W3C home > Mailing lists > Public > public-html@w3.org > May 2007

Re: Support Existing Content

From: Maciej Stachowiak <mjs@apple.com>
Date: Fri, 4 May 2007 14:12:36 -0700
Message-Id: <880BE3F1-0C44-4C61-8D4F-B057D2E52B35@apple.com>
Cc: Gareth Hay <gazhay@gmail.com>, James Graham <jg307@cam.ac.uk>, "matt@builtfromsource.com" <matt@builtfromsource.com>, "public-html@w3.org" <public-html@w3.org>
To: Chris Wilson <Chris.Wilson@microsoft.com>


On May 4, 2007, at 9:57 AM, Chris Wilson wrote:

> Maciej Stachowiak wrote:
>> On May 4, 2007, at 3:21 AM, Gareth Hay wrote:
>>> Why does there need to be a technical motivation behind my position.
>>
>> The job of working groups is to make technical decisions based on
>> facts and logic. If your position has no technical motivation, then I
>> do not see why others should consider it.
>
> The job of the Working Group is to come to a consensus  
> specification.  That consensus will include technical as well as  
> pragmatic reasoning in its motivations.

I don't understand the distinction you are trying to draw. Surely  
pragmatic reasoning is a form of technical reasoning based on  
particular facts. What I'm trying to exclude from consideration is  
reasons that have *no* fact-based motivation, just a feeling that  
something is good or bad.


>> That's because you refuse to state your reasoning. You're asserting
>> that nonconforming content, or tag soup, or invalid content, whatever
>> you want to call it, is harmful. But you haven't stated what the harm
>> is.
>
> I want to be clear I'm not taking a stance against (or for) tag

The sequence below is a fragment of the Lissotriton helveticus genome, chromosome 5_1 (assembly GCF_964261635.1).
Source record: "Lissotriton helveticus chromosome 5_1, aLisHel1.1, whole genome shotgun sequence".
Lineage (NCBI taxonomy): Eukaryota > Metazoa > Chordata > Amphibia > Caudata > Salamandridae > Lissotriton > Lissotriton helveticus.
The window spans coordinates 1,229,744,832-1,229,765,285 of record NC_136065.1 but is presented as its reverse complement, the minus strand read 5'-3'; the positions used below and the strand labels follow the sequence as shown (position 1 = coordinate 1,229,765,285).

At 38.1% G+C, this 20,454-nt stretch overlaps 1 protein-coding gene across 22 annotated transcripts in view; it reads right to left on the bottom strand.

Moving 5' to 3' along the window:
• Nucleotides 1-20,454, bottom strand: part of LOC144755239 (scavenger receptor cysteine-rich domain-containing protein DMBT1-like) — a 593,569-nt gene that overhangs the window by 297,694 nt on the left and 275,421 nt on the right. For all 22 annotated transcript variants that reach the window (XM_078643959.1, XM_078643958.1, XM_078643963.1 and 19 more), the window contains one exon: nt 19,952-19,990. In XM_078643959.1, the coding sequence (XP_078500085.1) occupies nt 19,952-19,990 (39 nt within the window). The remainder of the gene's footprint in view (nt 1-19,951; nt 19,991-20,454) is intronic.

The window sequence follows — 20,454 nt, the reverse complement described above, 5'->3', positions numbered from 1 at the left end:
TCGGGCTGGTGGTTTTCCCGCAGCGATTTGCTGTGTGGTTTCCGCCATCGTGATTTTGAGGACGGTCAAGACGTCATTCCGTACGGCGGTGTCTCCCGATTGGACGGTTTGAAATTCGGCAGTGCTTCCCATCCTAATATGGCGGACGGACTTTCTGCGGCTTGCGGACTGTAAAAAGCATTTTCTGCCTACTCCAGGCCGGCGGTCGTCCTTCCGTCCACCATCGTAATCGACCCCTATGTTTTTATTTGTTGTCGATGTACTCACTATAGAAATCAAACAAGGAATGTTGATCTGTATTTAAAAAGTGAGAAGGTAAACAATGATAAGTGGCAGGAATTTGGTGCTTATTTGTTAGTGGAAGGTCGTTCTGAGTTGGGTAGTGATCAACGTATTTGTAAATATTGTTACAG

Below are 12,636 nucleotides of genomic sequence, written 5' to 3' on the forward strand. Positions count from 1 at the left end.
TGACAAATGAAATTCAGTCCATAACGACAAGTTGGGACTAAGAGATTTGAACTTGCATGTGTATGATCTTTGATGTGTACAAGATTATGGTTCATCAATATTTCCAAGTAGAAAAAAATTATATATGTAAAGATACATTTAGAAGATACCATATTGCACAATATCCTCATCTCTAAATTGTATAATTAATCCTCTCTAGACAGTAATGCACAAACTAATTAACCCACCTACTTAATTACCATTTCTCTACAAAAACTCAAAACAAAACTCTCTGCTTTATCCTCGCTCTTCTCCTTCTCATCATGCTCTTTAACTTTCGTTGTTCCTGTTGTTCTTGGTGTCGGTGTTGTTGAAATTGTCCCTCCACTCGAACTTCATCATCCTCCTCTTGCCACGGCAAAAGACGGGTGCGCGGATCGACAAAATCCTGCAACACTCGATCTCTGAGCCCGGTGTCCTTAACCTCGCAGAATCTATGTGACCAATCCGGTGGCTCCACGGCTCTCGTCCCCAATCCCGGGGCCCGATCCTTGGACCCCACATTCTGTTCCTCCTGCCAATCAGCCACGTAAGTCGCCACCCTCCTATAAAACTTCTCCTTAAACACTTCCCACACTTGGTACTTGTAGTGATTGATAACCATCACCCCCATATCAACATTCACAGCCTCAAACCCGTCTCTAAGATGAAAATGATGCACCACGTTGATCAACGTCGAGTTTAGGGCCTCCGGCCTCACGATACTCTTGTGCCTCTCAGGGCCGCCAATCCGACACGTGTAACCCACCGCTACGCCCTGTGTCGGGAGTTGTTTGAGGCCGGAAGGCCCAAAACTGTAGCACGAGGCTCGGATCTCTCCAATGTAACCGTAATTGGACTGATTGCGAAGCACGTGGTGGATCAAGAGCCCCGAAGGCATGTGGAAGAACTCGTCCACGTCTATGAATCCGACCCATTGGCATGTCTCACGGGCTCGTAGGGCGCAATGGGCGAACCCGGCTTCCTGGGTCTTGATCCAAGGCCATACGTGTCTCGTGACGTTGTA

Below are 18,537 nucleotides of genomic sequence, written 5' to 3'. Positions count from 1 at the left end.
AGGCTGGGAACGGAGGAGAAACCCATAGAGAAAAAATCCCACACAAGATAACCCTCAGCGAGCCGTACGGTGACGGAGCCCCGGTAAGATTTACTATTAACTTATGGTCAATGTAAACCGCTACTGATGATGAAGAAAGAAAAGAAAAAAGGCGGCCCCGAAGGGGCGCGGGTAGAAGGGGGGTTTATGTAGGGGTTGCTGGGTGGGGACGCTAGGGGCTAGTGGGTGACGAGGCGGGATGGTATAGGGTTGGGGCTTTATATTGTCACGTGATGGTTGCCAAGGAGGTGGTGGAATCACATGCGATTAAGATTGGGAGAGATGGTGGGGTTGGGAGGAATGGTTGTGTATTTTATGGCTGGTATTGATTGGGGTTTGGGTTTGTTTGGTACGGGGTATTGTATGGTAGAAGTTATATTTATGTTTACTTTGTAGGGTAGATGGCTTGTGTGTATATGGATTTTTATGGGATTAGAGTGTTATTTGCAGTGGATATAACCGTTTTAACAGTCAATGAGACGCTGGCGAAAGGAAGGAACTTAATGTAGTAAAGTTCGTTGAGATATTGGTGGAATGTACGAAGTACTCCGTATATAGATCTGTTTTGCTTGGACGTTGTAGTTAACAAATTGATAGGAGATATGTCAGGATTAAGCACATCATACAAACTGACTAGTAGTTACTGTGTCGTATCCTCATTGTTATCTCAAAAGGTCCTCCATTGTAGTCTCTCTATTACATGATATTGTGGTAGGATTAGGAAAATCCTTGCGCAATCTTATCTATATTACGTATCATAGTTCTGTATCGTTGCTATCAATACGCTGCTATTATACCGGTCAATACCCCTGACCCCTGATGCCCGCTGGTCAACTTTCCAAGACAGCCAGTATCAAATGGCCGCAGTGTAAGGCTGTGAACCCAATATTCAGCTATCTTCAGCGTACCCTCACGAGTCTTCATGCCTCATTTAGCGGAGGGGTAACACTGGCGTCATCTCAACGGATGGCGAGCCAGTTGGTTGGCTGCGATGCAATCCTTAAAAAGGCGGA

> soup.  I will state that in my opinion, the harm of non-draconian  
> error handling is that it harms interoperability.  No matter how  
> precise we intend to be in the spec, I can guarantee that there  
> will be error cases that we do not cover or normatively specify,  
> and since Opera, Mozilla, Safari and IE do not share actual code  
> (or architecture), you can be pretty well guaranteed that there  
> will be differences that fall through the cracks.

I did mention interoperability problems as the one harm of  
nonconforming content that I acknowledged. Discussing whether that is  
the most effective way to address the interoperability issues is much  
more productive than an unsubstantiated assertion about what is good  
and what is bad. I think the best way to address it is through  
defining error handling.

> By comparison, a draconian error handling system reduces the scope  
> of what needs to be handled, to the scope of what is exactly  
> covered in the spec - effectively paving over those cracks.

I don't think this reasoning holds though - at best it can move the  
cracks. Instead of failing to implement an error recovery rule, a UA  
could fail to implement an error rejection rule, and if the UA  
happens to be reasonably popular we could once again have a lack of  
interoperability. Error rejection might be simpler to describe than  
error recovery, but it still leaves some room for error. Furthermore,  
a must-reject policy is an unstable equilibrium, as Henri Sivonen  
pointed out. If one UA mistakenly falls back on some error, ships,  
and content starts depending on it, then other UAs have a motive to  
emulate that error handling. And soon we are back to the ground zero  
of mutually reverse-engineered error handling. We've seen this to  
some extent already with RSS.

>> with end users being exposed to the effects of draconian error
>> handling, because problems haven't all been caught at the source and
>> solved.
>
> And this is where I agree with you - producers never catch all  
> their errors, and users exposed to errors is a bad thing.

I'm glad we agree on that.

Regards,
Maciej
Received on Friday, 4 May 2007 21:12:43 UTC

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